Varkala - Alleppey - Delhi - Agra - Jodphur - Jaipur
19.03.2013 - 24.03.2013
It is much more difficult to find a good internet cafe here than in SE Asia! But here I am. Need to catch up so I don't forget everything we've done!
After our interesting beach experience in Varkala, we grabbed a (crazy/fast) taxi ride to Alleppey which is a few hours north of Varkala. This is where the backwater houseboat excursion will commence (thanks to mom again for treating us!). Apparently in Alleppey, there is a huge network of backwater 'roads' which have been used for years and years for transit. It's so neat - think regular neighborhoods but the roads are rivers. The four of us land and go to pick out our boat - we chose a 2 bedroom with AC and a really great crew (including Bernie, our captain). Derek went into town with the man who owned the boat on his motorcycle to buy necessities (a few celebratory drinks) and they were pulled over by the police because the driver wasn't wearing a helmet (the law here is the driver has to but anyone else on the bike doesn't... makes no sense). Anyway, apparently that's no problem because the driver sweet talked his way out of any fine and off they were. We cast off for the next 24 hours, floating down these river roadways, into larger lake areas, all with rice fields, palm trees and houses surrounding us. The people watching was incredible - you just realize that life can be very different for people in these parts of the world. Washing clothes, dishes and bathing is all done in the river right on their front steps, running water and plumbing (and electricity) is a luxury and it's very obvious we (of the Western world) take it all for granted. We take so much for granted actually. Those things we could 'never do' such as bathing in water which is obviously unclean and used by hundreds of others is just the way life goes - we are spoiled... so spoiled.
Bernie docked our boat about an hour in and the crew made lunch for us - local grilled fish, curry, Keralan rice, chapati and Thoran. Off we went again and spent our time lazing around our sitting area which was open to the air, reading, having tea - it was so relaxing! The crew made us banana fritters mid afternoon (delicious) and then we docked a few hours later to have dinner (similar to lunch) following by some 'celebration beverages' and card games while a lightening storm entertained us across the sky. After a good sleep, we were up for breakfast and then it was time to dock. From Alleppey we hired a taxi to take us to the Kochin airport for our flight to Delhi to start our travels in the north. The airport was great - had some biryani (like a rice mixed curry dish) and did some reading before our flight took off.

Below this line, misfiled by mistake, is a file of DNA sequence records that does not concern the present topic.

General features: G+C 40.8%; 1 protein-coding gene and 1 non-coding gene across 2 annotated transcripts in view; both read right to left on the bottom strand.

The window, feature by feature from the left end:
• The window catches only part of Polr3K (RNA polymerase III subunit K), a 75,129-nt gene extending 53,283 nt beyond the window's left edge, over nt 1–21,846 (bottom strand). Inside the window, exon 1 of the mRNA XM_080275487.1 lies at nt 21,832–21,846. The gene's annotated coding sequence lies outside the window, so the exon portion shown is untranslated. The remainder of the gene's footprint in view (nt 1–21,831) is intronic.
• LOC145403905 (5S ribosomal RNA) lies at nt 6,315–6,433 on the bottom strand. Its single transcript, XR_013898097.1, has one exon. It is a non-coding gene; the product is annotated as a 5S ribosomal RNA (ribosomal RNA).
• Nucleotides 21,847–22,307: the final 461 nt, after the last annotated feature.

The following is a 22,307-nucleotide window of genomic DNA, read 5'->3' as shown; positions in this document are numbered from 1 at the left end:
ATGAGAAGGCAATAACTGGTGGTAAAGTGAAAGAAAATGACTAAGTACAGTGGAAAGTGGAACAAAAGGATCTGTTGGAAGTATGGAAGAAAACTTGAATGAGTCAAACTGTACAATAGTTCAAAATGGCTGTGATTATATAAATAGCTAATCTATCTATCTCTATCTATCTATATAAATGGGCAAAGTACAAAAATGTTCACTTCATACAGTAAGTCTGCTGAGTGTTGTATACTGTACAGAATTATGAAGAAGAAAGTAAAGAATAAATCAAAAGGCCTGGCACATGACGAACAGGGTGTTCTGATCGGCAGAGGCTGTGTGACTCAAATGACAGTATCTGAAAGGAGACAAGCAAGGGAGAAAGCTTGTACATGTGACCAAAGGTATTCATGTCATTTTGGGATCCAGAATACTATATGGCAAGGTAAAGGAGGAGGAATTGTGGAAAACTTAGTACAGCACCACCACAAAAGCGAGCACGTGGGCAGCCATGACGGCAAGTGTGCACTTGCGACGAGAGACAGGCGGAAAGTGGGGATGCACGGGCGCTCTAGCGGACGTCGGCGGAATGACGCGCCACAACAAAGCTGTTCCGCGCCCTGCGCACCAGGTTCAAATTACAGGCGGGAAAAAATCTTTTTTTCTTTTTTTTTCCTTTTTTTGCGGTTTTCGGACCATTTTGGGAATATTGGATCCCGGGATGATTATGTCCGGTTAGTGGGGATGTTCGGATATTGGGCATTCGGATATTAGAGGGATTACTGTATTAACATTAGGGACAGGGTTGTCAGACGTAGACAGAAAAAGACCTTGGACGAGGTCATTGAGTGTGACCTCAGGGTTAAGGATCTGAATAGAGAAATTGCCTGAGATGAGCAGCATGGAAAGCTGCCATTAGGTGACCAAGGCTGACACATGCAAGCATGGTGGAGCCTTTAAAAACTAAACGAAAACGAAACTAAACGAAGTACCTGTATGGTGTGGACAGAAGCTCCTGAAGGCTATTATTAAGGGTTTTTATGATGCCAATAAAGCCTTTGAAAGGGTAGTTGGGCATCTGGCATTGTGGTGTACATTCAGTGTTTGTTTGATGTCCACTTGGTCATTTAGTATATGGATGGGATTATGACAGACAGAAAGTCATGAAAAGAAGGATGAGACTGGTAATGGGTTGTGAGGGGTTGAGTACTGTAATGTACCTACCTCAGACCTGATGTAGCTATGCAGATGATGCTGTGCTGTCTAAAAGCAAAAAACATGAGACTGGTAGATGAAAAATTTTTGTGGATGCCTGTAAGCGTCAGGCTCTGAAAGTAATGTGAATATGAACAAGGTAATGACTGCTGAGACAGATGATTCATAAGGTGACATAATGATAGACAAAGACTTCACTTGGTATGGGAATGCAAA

They have newspapers in English in most if not all states so we've had the opportunity to read up on what's going on - the sad thing is, the regular news articles revolve around domestic violence and rape against women. There are at least 2-3 articles on women/young girls attacked and raped regularly... it's so sad and just leaves a pit of anguish in your stomach. We've talked about why some men feel they can treat women this way, we sort of came to the conclusion that it's the culture surrounding sexuality. Movies portray women as 'helpless', 'shy' and luring men in coy ways, on tv there are words bleeped out that we would never think as sexual such as 'underwear'. Maybe it's because of the taboo nature of sex and also the media's portrayal of women in movies and on tv? Just a few thoughts... if I did some research I'm sure I'd find a lot more. That being said, not all Indian men are like the men we read about - in fact the majority are just great men who are standing up for the rights of women in this country. It's unfortunate that the whole country is painted with the same brush. The system needs to change though - apparently it takes 15-20 years for a rape case to go through the court system, there is something like 15 judges to 1 million people which means India has the lowest ratio of judges to population in the world. That just does not work. Hopefully change is coming. There are a lot of advocacy groups and politicians trying to change how things work here. A great book I read that I would recommended to anyone who is interested in India is called 'What Young Indians Want' by Chetan Bhegat. Fantastic overview of the issues present in India and possible solutions.